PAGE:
Multilevel Approach to Study of Helping Behavior Can Facilitate Better Understanding
- Multilevel Approach to Study of Helping Behavior Can Facilitate
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SCHROEDER AR PSYCHOLOGY PROSOCIAL HELPING PANNIER DOVIDIO
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A multilevel perspective may be the key to a more comprehensive
understanding of the broad subject of helpful behavior and what
motivates people to act helpfully in different types of
situations, according to a University of Arkansas professor of
psychology, and his colleagues.
Newswise Would you help a stranded motorist on the side of a
busy highway? Would you contribute to a relief fund for the
tsunami victims? Would you work with your colleagues to complete
an important project? A multilevel perspective may be the key to
a more comprehensive understanding of the broad subject of
helpful behavior and what motivates people to act helpfully in
different types of situations, according to David A. Schroeder,
a University of Arkansas professor of psychology, and his
Schroeders research paper, Prosocial Behavior: Multilevel
Perspectives, is one of the pieces featured in this years
Annual Review of Psychology. He was joined by three other
researchers from around the country: Louis A. Pannier of the
Karmanos Cancer Institute and the department of Family Medicine,
Wayne State University, Detroit, and the Research Center for
Group Dynamics at the University of Michigan in Ann Arbor; John
F. Dovidio of the University of Connecticut psychology
department; and Jane A. Piliavin of the University of Wisconsin,
Madison, sociology department.
The researchers identified three levels of analysis of the
domain of prosocial, or helping, behavior. Studying the
evolutionary processes and personality differences that
determine whether a person will act helpfully are factors
operating at the micro level. Studying the relationship between
helpers and those in need and the situational context in which
help might be given is seen as investigation at the meso level
of analysis. Prosocial actions such a volunteering or
cooperation that occur within the context of groups and large
organizations are at the macro level. Identifying the common as
well as the unique factors that affect helping behavior across
these levels can provide new ways of understanding why people
act in ways that benefit others.
According to Schroeder, significant research has been done at
the level of helping behavior and bystander intervention, but
much less work has been done with regard to reasons why people
show concern for others and what factors bring people together
for some common good.
Its as if everybody was looking at the interpersonal trees of
helping instead of trying to see the bigger forest of prosocial
behavior, Schroeder said.
The researchers advocate a broader understanding of helping
behavior by focusing more attention on the causes of helpful
actions. The factors that often lead to helping, such as
personality differences, egoistic and altruistic motives,
cost-reward calculations, and responsiveness to situational
demands, are not always consciously accessible. Studying
implicit cognitive processes that immediately precede social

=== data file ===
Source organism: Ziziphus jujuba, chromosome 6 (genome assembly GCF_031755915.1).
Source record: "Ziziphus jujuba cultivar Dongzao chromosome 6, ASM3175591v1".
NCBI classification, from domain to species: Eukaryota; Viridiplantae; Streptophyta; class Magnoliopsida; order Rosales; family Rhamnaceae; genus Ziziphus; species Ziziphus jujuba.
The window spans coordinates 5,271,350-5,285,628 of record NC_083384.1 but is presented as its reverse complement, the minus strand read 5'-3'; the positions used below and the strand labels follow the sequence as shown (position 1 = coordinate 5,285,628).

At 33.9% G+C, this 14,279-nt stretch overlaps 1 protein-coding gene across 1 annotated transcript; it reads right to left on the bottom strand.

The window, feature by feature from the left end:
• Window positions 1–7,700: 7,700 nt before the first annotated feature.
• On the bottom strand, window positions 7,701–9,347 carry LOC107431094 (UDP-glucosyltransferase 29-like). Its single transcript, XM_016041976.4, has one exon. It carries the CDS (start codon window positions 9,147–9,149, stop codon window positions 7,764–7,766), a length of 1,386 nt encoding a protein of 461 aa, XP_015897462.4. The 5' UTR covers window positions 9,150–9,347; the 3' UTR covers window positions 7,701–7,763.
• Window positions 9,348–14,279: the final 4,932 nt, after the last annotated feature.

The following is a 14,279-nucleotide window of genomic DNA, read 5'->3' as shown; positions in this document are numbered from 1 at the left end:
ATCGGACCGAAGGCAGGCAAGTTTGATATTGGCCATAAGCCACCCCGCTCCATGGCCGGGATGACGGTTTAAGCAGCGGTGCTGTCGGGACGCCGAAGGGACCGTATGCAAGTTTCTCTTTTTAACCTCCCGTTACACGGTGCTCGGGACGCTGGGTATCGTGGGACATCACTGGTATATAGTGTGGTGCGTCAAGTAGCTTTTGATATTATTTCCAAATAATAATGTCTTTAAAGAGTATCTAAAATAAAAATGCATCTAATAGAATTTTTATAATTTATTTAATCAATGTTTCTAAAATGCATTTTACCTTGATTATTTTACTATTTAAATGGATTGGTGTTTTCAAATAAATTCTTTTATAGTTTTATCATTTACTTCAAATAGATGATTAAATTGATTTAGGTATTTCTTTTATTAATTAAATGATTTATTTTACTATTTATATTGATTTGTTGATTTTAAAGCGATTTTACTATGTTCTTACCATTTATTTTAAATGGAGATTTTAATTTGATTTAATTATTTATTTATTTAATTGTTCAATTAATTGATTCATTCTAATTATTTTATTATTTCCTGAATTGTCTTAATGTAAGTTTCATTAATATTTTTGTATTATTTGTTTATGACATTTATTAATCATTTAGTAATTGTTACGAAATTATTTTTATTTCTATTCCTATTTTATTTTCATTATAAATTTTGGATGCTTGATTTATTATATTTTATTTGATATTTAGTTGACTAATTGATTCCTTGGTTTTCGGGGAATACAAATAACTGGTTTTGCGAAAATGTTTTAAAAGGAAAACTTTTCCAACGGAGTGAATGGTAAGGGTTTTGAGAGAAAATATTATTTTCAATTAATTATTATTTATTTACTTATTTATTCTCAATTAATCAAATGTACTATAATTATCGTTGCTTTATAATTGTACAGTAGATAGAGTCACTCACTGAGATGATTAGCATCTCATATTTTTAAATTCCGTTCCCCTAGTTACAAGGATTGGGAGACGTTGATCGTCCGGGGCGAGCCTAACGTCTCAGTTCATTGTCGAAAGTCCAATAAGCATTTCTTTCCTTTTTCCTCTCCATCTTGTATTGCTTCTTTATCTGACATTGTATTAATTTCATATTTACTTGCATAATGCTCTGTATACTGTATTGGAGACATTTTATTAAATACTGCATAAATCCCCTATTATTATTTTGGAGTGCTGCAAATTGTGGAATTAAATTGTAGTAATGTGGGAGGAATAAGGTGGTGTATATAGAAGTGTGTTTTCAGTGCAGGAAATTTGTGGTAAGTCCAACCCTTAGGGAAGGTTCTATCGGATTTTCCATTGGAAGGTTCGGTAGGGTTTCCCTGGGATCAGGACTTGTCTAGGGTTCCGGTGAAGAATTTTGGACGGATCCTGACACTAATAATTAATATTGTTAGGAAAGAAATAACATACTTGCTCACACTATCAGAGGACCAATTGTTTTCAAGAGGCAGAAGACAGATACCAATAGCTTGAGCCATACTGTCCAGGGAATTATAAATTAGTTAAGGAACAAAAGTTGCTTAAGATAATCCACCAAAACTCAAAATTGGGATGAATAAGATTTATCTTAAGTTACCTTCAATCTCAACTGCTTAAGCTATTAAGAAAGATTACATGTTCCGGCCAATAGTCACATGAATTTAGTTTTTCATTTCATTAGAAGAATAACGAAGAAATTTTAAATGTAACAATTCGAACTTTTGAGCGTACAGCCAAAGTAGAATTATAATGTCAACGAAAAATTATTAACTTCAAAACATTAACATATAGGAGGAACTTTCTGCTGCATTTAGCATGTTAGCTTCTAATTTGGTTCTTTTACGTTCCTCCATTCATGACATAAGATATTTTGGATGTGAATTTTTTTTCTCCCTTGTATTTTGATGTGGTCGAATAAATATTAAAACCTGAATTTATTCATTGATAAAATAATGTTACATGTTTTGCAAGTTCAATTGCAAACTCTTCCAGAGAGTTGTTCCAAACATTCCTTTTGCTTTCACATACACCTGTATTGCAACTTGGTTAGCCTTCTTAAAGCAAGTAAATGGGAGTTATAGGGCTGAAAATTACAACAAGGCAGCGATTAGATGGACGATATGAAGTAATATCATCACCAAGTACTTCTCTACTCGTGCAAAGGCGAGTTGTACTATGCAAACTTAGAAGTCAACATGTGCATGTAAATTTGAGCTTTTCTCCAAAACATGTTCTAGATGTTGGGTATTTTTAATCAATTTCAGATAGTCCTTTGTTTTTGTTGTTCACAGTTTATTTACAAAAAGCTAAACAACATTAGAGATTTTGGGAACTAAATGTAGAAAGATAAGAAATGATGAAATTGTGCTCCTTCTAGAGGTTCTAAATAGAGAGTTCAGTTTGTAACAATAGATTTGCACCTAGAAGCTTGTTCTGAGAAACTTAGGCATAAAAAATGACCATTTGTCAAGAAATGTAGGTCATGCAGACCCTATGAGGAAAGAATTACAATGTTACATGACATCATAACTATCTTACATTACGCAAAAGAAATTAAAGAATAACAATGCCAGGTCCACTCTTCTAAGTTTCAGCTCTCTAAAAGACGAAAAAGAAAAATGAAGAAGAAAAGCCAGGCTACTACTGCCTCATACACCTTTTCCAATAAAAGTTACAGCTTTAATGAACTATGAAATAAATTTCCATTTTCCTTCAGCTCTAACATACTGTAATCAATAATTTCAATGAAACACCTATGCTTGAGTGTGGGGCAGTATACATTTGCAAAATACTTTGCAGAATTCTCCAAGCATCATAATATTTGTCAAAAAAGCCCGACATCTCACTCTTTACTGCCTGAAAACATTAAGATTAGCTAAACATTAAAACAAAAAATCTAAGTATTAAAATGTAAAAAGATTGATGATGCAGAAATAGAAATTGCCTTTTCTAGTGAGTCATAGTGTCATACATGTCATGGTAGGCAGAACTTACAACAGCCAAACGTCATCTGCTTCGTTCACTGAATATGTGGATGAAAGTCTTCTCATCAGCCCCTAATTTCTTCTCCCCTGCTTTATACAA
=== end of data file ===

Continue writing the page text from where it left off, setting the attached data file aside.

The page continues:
behaviors may help in developing a more comprehensive
understanding of when and why people do or do not act helpfully.
Though research has shown that in some cases, humans can be
purely altruistic, Schroeder said, most helping is done for
So why do people help? In some cases it is because they dont
want to hear people screaming and crying anymore, he said.
Most of us help others because it makes us feel better, or to
avoid feeling bad, or for the external rewards, such as praise
or tokens of appreciation.
The researchers also suggest that helping, cooperation and
volunteering should be considered as parts of a spectrum of
helping behavior, rather than thinking about these actions as
separate and distinct forms of social behavior.
Studies of organizational citizenship, volunteerism and ways to
promote cooperation can benefit people in nonprofit
organizations, management positions and business settings.
We need to look at the social dilemmas people must face:
Should I do something just for me or something that will help
my entire group? Schroeder said. If I back off and let others
do the work, we call that free riding.
An example, he pointed out, would be listening to National
Public Radio every day, but not contributing under the
assumption that other members of the public will contribute.
The researchers recommended that future research investigate the
contribution of helping action to ongoing interpersonal and
intergroup relations for example, as integral components of
forgiveness, key elements of reconciliation and a means to
reduce prejudice and discrimination.
Schroeder and the three other researchers have been meeting
regularly for more than 20 years, two or three times annually to
tackle psychological questions, and feeding off of each others
unique experiences to turn out research papers or books. About
10 years ago, they published The Psychology of Helping and
Altruism: Problems and Puzzles. Later this year they hope to
see their second book published, Prosocial Behavior: Helping,
Volunteering and Cooperation. The new book is based on this
research and will build and expand on their new multilevel
Ian Pitchford PhD CBiol MIBiol